Abstract 17898: Diabetes Promotes a Warburg-like Metabolic Phenotype in Cardiac Stem Cells
Type 2 Diabetes (T2D) is associated with increased mortality and progression to heart failure. While diabetes has been associated with deleterious changes in multiple stem cell populations, the effects of diabetes on cardiac stem cells (CSCs) remain unknown. In this study, we examined the effects of T2D on c-kit+/lin- CSC metabolism and function. Non-diabetic CSCs expressed both the Glut1 and Glut4 transporters and displayed insulin-independent glucose utilization. Compared with differentiated myocytes (CMCs), intact CSCs showed a low mitochondrial membrane potential, yet highly coupled mitochondrial activity (respiratory control ratios: CSCs, 8.4; CMCs, 6). CSCs isolated from diabetic (db/db) mice showed a 50-75% decrease in basal and maximal mitochondrial respiratory capacity (p<0.05), decreased cytochrome oxidase activity and abundance (p<0.05), and an increase in glycolytic flux compared with non-diabetic CSCs (p<0.05). Diabetic CSCs, although resistant to insulin, demonstrated a 3-fold increase in basal Akt phosphorylation (p<0.05) and a 4-fold increase in the abundance of PFKFB3 (p<0.05) an isoform of phosphofructokinase/bisphosphatase-2 that sustains high rates of glycolysis. Upon differentiation, the diabetic CSCs showed a decreased capacity to attain Nkx2.5 positivity and an inability to increase markers of the differentiated state such as α-smooth muscle actin. In vivo, even mild conditions of metabolic syndrome decreased CSC reparative capacity. Wild-type mice fed a high-fat-diet for 12 weeks showed no improvement in myocardial infarction-induced heart failure after CSC transplantation, whereas infarcted, normal chow-fed mice responded normally to CSC therapy (+11% EF, p<0.05). These data indicate that diabetes induces a dormant CSC phenotype, sustained, in part, by high rates of glycolysis and decreased mitochondrial function. This phenotype mirrors the distinctive Warburg metabolic feature of cancer cells and may underlie deficits in stem cell function and reparative capacity in T2D and the metabolic syndrome.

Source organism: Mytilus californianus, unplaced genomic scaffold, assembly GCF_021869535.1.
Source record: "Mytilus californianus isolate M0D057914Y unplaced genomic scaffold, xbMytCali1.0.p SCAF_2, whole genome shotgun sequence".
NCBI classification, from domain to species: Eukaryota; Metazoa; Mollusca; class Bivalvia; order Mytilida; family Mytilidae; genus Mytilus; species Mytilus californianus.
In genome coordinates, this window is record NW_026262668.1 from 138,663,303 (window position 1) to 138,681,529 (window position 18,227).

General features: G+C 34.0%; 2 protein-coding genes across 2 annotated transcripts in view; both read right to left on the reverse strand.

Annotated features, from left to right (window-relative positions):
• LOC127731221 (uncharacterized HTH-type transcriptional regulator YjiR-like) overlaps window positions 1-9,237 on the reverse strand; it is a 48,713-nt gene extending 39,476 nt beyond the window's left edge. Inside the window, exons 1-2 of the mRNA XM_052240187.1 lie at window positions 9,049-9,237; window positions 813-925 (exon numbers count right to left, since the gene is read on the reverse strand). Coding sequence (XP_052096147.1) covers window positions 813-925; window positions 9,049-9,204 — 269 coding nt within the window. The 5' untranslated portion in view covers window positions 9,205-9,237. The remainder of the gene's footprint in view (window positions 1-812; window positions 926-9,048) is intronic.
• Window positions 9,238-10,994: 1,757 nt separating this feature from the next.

- © 2013 by American Heart Association, Inc.